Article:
UNION COUNTY — Each year, the Union County Chamber of Commerce Annual Member Banquet is highlighted by a number of awards, which are chosen by chamber members and evaluated by the chamber’s nominating committee. Selections are based on each industry, business or group’s contribution to the chamber mission and its overall service to Union County as a whole.
Industry of the Year
The 2013 Union County Chamber of Commerce Industry of the Year is Haemonetics, The Blood Management Company.
During the award presentation, chamber Executive Director Torance Inman described the company as “one of our unsung heroes who go quietly about their day-to-day operations, tucked away from sight while making a tremendous impact on the local economy and community.” Inman said Haemonetics has been and continues to be a tremendous supporter and partner of the Chamber of Commerce. He pointed out that the company supports local activities such as Downtown Open House, Leadership Union, Youth Leadership Union County and others. Senior Corporate Officer Kelly Lawson accepted the award on behalf of the company.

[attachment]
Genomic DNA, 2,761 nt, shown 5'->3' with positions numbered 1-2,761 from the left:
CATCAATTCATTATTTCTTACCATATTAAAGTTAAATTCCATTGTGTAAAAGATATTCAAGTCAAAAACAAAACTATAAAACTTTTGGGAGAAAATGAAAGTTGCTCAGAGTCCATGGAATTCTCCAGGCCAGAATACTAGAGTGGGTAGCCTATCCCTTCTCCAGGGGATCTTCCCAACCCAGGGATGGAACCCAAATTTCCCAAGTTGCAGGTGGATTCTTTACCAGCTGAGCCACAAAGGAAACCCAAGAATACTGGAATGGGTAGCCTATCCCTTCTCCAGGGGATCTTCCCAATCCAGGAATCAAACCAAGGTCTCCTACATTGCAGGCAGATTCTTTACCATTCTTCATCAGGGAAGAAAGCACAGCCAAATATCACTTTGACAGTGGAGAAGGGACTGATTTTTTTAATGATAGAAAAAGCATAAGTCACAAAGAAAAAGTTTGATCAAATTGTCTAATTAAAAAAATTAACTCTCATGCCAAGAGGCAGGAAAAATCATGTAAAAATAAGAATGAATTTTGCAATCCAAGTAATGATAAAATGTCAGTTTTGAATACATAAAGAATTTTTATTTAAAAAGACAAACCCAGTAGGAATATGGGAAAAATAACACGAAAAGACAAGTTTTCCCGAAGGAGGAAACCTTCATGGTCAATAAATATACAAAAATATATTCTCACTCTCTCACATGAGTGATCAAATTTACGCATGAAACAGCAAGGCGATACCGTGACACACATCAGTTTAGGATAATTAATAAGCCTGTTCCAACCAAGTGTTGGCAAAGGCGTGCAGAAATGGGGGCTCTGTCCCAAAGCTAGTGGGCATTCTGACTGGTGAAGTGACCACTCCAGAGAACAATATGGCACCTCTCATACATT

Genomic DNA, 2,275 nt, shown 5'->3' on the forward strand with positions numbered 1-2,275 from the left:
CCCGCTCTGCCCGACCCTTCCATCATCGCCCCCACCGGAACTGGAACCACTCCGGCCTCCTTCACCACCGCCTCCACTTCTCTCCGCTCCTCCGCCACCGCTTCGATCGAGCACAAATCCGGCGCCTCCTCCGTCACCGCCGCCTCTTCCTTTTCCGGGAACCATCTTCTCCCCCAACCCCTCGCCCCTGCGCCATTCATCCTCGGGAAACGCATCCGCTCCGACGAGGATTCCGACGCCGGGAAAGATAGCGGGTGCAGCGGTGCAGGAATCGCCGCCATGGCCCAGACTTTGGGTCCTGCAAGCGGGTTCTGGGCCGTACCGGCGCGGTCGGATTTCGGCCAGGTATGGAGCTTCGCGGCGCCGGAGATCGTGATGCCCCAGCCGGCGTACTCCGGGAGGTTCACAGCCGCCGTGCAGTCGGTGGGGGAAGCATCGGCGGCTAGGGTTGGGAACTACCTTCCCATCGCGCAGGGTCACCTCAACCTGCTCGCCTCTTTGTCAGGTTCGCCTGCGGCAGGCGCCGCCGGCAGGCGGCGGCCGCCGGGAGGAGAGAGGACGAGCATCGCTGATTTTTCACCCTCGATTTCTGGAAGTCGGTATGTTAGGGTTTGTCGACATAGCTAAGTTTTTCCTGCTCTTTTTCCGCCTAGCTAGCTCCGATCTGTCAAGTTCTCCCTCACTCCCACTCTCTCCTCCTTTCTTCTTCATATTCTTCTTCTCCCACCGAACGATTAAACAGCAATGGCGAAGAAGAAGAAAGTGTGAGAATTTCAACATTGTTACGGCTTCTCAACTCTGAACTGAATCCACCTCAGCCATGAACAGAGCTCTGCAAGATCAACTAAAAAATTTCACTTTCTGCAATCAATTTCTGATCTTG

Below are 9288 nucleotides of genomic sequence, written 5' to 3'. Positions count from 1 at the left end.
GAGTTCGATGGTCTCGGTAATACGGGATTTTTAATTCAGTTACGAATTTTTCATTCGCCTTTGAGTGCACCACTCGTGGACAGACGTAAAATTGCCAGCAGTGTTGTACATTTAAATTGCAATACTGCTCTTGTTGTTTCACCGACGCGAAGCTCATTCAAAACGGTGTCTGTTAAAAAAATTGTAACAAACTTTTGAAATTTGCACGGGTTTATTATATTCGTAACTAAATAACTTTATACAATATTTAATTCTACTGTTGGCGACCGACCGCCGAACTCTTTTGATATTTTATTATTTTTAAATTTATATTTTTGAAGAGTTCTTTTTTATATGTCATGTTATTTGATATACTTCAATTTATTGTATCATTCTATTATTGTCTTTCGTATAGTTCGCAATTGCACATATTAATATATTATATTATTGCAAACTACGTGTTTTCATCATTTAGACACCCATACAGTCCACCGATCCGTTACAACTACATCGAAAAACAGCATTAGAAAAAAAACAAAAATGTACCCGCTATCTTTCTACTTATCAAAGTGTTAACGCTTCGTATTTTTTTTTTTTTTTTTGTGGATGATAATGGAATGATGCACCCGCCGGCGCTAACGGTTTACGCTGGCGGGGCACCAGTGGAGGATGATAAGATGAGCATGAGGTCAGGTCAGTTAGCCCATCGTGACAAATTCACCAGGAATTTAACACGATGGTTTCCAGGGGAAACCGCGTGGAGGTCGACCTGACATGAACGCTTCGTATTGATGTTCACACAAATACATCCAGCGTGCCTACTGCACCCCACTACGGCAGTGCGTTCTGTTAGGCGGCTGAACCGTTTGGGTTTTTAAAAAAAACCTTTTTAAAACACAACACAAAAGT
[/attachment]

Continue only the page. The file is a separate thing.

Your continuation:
“I don’t know what we would do without them,” Inman said. “it is always entertaining when touring the facility and everyone puts on the hair net and mask. Some industries like to call themselves ‘lean and mean,’ but this industry is ‘lean and clean.’”
Inman also said the company recently celebrated 25 years in Union County.
Small Business of the Year
The 2013 Union County Chamber of Commerce Small Business of the Year is Wades Employment Agency.
“Small Business of the Year is awarded to a business that has created a strong positive employee relationship and seeks new levels of customer service,” Inman said. “The business is one that encourages others to act for the good of the community and is a long-standing active member of the Chamber of Commerce.”
Inman said Wade’s Employment Agency is locally owned and operated, employs Union people, and although manned by a small staff, employs over 100 individuals annually. He pointed out that Wade’s is also active in volunteer groups such as First Steps, Save the Children, the Jerusalem Project and United Way.
The award was accepted by owner Roger Wade.
“This business owner is an example for his employees and to all those they serve,” Inman said. “He is an outstanding community leader and veteran of our armed forces.”
Service Group of the Year
The 2013 Union County Chamber of Commerce Service Group of the Year is the Union County Arts Council.
Inman said this award is designed to recognize a group which has promoted positive community growth and awareness. He explained that the arts council has served the county for many years, providing educational, cultural and artistic events and activities year-round, day and night.